Owning a home is expensive as property taxes can be extremely burdensome. Annual property tax bills tend to rise steadily over time. Even if you pay off your mortgage, the taxes keep coming. Most homeowners do not realize that they need to pay less and do not understand how their taxes are calculated. Most households take their tax assessments at face value, and, most of the time, their property is over-assessed.
Here, we provide a few tips that you can follow to challenge your assessment and save money.
1) Understand the process
Local governments send assessment notices in the first few months of the year, although the schedules may vary. The notice provides the details of the contact you need to contact in case you disagree with the assessment. It also provides the details related to making an appeal, and a specific time frame is given during which you can challenge or file a case. The time frame varies in different areas. In some places, it is two weeks; in others, it may be up to six weeks. If you miss this appeal window, you may need to wait until next year to protest. Also, check how your property is assessed in your area.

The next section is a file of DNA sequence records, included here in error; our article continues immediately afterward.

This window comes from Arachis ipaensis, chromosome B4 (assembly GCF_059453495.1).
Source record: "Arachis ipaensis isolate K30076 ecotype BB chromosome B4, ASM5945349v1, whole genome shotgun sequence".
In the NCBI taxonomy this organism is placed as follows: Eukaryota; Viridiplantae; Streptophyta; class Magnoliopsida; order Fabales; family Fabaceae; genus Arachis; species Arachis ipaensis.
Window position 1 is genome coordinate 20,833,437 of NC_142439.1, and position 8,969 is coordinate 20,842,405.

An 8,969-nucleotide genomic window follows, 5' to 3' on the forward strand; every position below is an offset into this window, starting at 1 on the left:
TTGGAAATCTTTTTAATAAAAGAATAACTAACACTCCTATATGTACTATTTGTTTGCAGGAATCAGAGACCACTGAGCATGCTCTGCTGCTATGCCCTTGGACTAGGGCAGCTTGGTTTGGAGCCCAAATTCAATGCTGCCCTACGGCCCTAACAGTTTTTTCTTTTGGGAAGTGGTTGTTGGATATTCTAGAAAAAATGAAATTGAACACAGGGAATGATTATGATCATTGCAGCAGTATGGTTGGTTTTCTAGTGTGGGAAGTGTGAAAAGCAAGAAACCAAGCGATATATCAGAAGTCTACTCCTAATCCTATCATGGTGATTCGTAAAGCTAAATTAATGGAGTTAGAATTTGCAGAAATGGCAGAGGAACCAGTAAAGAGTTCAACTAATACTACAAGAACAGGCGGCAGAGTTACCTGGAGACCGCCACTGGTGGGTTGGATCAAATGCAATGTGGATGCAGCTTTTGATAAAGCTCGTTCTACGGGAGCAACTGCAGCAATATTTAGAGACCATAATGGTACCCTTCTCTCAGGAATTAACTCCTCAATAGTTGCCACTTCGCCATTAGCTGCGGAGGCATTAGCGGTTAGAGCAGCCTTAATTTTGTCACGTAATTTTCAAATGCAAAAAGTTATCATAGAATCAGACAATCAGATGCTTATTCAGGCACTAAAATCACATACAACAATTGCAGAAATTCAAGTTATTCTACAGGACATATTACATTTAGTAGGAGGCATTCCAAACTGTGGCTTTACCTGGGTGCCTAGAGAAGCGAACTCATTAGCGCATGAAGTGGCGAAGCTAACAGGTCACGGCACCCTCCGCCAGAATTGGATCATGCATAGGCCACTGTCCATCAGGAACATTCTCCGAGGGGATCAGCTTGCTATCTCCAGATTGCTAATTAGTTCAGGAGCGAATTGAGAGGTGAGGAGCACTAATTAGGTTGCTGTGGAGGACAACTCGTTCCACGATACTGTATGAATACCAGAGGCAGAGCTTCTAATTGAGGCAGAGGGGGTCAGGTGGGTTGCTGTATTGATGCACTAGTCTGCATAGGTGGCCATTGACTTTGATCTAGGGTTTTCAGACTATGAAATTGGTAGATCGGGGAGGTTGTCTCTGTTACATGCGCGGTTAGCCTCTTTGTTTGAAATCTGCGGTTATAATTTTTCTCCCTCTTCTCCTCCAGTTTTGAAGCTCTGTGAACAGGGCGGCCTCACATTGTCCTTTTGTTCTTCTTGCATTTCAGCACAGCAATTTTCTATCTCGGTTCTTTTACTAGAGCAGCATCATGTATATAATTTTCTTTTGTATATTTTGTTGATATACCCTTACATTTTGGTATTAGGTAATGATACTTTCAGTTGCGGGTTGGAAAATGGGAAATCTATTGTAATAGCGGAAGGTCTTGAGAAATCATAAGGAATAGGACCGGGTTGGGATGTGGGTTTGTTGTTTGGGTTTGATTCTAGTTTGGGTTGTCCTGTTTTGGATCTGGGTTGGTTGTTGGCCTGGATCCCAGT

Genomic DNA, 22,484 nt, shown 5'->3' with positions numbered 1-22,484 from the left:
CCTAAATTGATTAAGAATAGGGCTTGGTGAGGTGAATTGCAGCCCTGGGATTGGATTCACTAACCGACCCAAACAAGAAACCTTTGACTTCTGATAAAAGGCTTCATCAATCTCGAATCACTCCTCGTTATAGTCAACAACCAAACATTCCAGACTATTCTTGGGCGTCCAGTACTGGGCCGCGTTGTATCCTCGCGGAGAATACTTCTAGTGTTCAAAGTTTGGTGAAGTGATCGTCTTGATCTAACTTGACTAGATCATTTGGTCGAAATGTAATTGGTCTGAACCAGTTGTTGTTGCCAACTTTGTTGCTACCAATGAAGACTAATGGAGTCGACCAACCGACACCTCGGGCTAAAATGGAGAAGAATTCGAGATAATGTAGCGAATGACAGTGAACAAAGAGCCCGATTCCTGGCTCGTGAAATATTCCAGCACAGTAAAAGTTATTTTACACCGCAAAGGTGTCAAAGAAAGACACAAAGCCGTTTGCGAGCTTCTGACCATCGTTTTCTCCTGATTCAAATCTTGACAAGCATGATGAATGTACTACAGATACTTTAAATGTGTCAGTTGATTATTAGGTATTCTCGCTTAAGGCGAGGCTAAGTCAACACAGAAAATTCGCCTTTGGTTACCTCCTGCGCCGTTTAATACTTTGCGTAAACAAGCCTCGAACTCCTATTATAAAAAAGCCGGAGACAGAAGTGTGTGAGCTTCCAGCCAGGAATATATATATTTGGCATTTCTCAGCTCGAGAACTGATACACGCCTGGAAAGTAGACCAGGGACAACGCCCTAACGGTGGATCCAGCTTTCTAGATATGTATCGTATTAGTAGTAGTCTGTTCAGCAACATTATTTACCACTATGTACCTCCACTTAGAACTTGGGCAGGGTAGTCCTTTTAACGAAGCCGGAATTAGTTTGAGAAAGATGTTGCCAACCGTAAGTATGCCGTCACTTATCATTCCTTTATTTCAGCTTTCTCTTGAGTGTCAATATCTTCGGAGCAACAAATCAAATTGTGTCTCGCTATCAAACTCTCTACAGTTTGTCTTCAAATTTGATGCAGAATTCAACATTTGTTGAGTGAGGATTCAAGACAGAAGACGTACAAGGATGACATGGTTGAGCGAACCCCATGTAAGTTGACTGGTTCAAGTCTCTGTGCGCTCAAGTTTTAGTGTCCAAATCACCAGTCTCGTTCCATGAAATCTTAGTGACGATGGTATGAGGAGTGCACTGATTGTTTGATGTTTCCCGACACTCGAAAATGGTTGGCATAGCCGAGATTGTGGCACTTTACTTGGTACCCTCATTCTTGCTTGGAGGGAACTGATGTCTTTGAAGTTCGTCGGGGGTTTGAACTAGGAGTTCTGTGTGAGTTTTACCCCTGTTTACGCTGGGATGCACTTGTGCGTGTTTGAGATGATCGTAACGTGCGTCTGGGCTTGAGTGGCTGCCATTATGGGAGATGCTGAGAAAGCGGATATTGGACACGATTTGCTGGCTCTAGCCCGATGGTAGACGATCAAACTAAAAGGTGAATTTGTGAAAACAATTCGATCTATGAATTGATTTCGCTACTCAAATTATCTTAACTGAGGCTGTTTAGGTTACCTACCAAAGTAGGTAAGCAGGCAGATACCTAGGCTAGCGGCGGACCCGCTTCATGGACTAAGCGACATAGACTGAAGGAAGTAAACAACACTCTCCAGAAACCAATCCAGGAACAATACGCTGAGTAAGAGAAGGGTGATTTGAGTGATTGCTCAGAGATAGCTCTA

2) Request for property tax card and review it
The property card is often included with the assessment notice; however, this can also be accessed online. Alternatively, you can go to the town hall and request a copy of the property tax card from the office of the local assessor. The card contains information used by the assessor to determine the assessed value of your home such as the size of the property, number of bedrooms and bathrooms along with their dimensions, garage, etc.
Check for any discrepancies in the card as such errors are common. If there is any incorrect detail, raise the issue with the tax assessor. He/ She will make the correction, and a re-evaluation will be conducted.
3) Gather evidence of houses in neighborhood
You can research 5 to 10 homes that are comparable in size and value to your house in the neighborhood. Check the price at which they have been sold. You can also check the cost of comparable houses in real estate sites and have pictures of the houses with the price and size. If your house has been overvalued, you can thus build your case and request a review by the assessor.
4) Do not build or add on to the house
If you make any structural changes to your home, there will be an increase in the tax bill. The property tax bill is directly related to the value of your home. If you add a new bedroom, deck, porch, swimming pool, or any permanent fixture in your home, your tax burden will be increased. You can investigate the cost of a new addition in terms of property tax before construction from your local building and tax department.
5) Appeal to yourself
You should appeal yourself instead of seeking professional help, as third-party experts such as attorneys, appraisers, and consultants charge fees up to 50% of the first year’s reduction. Moreover, some appeal boards are sympathetic towards homeowners who represent themselves.